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Bonnie Bessie Logan

[ Roud 21824 ; trad.]

John Mearns sang Bonnie Bessie Logan in ca 1964-65 on his Scottish Records EP Folk-Songs of the North-East. Producer Douglas Gray commented in the sleeve notes:

Little is known of Bonnie Bessie Logan. This version was taken down from an old lady in Montrose by John Mearns himself. The lady, who was eighty, said that she heard her mother sing it sixty or seventy years before.

Ian Manuel sang Bonnie Bessie Logan on his 1977 Topic album of Scots traditional songs, The Dales of Caledonia. A.L. Lloyd commented in the sleeve notes:

Scotland has been specially prolific in lyrical songs that lie close to folk tradition but are nonetheless the compositions of educated author, whether amateur or professional, anonymous or known. This is one such, with stylised rural poetry set to a good tune that, brisked up, has also served as a march and has been adapted for one or two music hall ditties. Ian Manuel learnt it from the singing of the good Aberdeenshire singer John Mearns.

Bram Taylor sang Bonnie Bessie Logan in 1993 on his Fellside CD Further Horizons. He commented:

A traditional song which I have had for some time (grateful thanks to Paul [Adams] who found an extra verse for me). A beautiful song which may ring true to some men who have reached their middle age crisis!

Jean Redpath sang Bonnie Bessie Logan on her 2000 Greentrax CD Summer of My Dreams. She commented in her liner notes:

A long time favourite of mine, this elusive song was learned from Arthur Argo many years ago. All trails lead back to Aberdeenshire where I look for information. Although the oral tradition is laden with songs, comic and tragic, about arranged marriages and unions where the husband is many years his bride's senior, this is the only one of its kind that I have come across.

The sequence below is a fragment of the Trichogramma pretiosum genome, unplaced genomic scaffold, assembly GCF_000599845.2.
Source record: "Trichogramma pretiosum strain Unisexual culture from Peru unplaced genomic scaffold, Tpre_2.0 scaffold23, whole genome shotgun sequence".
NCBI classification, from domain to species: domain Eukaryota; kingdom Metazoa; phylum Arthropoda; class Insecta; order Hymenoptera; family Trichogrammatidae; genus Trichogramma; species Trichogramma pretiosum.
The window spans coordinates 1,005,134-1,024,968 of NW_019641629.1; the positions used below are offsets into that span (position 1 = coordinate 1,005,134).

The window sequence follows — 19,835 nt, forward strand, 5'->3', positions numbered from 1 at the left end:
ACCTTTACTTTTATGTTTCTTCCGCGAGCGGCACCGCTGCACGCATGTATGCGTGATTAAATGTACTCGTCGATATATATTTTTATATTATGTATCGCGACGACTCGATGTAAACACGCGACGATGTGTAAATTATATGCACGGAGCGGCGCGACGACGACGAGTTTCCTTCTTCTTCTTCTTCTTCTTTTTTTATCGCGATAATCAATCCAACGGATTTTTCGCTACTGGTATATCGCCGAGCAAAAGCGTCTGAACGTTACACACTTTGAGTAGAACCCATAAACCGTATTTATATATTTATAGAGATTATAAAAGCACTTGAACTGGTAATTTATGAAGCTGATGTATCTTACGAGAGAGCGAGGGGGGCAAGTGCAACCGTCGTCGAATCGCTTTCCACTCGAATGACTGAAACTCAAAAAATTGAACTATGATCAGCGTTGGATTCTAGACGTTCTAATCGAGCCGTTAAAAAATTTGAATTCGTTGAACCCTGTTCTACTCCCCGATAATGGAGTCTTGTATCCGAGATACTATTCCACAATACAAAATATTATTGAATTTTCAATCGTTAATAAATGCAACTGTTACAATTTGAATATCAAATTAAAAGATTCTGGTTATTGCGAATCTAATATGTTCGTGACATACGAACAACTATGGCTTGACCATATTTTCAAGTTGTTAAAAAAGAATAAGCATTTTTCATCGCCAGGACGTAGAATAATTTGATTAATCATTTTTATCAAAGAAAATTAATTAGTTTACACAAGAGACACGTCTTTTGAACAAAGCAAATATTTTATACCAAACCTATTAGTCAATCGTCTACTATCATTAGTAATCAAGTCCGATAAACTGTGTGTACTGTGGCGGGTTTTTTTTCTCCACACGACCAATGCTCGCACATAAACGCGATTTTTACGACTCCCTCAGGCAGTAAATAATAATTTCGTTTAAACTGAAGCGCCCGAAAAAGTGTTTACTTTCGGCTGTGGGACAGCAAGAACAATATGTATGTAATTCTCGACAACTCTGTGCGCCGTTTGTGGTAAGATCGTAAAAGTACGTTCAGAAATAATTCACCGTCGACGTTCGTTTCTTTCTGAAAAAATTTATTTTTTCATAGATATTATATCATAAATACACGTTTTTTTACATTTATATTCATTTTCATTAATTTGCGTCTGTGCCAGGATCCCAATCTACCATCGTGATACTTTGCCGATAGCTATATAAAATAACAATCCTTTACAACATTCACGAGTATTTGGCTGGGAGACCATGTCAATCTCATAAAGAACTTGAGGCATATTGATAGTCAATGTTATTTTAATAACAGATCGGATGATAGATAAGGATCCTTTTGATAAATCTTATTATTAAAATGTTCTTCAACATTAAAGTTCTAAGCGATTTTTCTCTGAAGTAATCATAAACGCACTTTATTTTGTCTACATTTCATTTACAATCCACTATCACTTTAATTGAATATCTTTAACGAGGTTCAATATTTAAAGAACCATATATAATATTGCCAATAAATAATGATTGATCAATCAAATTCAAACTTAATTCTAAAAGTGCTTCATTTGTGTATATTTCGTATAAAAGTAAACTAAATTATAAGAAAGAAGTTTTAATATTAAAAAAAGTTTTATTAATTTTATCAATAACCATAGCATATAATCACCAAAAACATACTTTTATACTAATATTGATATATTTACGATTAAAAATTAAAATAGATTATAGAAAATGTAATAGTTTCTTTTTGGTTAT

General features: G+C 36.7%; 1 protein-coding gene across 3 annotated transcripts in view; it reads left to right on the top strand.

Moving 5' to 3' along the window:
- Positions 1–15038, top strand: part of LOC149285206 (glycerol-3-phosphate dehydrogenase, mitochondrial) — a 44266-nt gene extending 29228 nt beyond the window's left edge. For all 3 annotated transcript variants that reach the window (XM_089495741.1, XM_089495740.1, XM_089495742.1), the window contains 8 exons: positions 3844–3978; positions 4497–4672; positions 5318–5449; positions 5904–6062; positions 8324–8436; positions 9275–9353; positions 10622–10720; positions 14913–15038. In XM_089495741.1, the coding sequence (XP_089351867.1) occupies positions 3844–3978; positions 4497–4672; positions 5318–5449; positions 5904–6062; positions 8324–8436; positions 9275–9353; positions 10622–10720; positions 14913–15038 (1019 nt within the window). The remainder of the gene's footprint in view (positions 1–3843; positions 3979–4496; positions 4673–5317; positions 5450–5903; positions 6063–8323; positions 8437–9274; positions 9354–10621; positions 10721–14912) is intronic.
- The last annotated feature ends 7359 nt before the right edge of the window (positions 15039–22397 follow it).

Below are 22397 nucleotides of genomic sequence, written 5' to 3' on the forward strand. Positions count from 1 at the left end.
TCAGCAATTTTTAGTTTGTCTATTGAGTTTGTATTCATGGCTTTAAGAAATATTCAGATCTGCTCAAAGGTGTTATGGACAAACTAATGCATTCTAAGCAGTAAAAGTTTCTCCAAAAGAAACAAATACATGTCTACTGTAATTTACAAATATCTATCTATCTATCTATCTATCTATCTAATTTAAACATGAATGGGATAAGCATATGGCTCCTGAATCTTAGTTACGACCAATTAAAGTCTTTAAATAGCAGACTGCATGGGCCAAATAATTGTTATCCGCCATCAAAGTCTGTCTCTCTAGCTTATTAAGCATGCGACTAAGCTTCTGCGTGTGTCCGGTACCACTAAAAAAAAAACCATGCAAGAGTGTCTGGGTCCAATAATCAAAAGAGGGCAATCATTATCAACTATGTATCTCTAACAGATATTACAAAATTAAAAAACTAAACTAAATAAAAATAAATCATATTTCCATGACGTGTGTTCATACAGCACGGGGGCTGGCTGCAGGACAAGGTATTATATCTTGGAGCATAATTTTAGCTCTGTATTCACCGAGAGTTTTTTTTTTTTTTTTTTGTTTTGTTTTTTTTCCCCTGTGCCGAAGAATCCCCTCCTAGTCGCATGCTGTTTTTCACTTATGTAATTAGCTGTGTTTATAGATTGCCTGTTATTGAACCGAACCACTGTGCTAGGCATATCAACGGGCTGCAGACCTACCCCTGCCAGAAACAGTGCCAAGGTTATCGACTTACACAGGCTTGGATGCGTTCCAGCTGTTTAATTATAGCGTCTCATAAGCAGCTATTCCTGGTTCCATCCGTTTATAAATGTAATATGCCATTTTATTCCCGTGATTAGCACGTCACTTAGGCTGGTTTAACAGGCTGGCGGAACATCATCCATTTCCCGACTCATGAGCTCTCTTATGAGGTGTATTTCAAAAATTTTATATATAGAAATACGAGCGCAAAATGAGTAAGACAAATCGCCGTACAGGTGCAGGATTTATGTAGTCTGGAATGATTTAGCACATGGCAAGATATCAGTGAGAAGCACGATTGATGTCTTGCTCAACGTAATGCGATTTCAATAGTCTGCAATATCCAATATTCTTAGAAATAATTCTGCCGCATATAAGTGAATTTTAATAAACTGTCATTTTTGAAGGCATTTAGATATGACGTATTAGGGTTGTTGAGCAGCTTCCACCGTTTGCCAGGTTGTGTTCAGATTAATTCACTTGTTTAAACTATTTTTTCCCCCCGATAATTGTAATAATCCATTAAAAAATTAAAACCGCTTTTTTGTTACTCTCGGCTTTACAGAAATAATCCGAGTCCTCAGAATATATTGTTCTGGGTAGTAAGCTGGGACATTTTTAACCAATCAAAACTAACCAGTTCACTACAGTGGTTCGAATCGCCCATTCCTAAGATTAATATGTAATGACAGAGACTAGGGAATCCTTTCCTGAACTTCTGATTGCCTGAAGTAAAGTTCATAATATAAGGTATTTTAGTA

Gordon Easton sang Bonnie Bessie Logan, “an old song—one of his grannie's favourites”, at the Fife Traditional Singing Festival, Collessie, Fife, in May 2004. This recording was included in 2005 on the festival CD Here's a Health to the Company (Old Songs & Bothy Ballads Volume 1) and in 2007 on Easton's CD The Last of the Clydesdales.

Lyrics

Gordon Easton sings Bonnie Bessie Logan

Noo bonnie Bessie Logan she’s handsome, young an fair,
And the very wind that blaws, it lingers in her hair;
She’s aye sae fleet and bonnie as she steps ower the lea,
But bonnie Bessie Logan she’s ower young for me.

Noo bonnie Bessie Logan, aa the lads they like her style,
And convoy her up the pathway jist tae see her winning smile;
I fain wad be amang them but, oh na, that canna be,
For bonnie Bessie Logan, aye, she’s ower young for me.

Noo bonnie Bessie Logan, she's stown my hert awa,
And when I think upon her noo, the tears doon saftly fa;
But I'll hae tae live withoot her until the day I dee,
For bonnie Bessie Logan, aye, she’s ower young for me.

Noo bonnie Bessie Logan, I saw her late yestreen,
Wi a rosebud in her bosom, aye, and love-light in her een;
I wad fear the lad that pu'ed that rose he's gaun tae win his plea,
For bonnie Bessie Logan, aye, she’s ower young for me.

Jean Redpath sings Bonnie Bessie Logan

Bonnie Bessie Logan, she’s handsome, young and fair,
And ay the very wind that blaws, it lingers in her hair;
She’s lithesome, lang and lovely as she links o'er the lea,
Bonnie Bessie Logan is ower young for me.

Bonnie Bessie Logan, the lads are at the stile,
And halfway up the loanin' tae gain her winnin' smile;
I fain would be amang them but, ach! that cannae be,
Bonnie Bessie Logan is ower young for me.

Bonnie Bessie Logan, as braw as e'er was seen,
The rose was in her bosom, the lovelicht in her e'en;
And oh! the lad that pu's that rose must surely happy be,
Bonnie Bessie Logan is ower young for me.

Bonnie Bessie Logan, she stole my hert awa',
And when I think upon her, the tears they saftly fa';
But I'll lie wi' anither until the day I dee,
For bonnie Bessie Logan was ower young for me.

Links

See also the Mudcat Café thread Folklore: Bonnie Bessie Logan.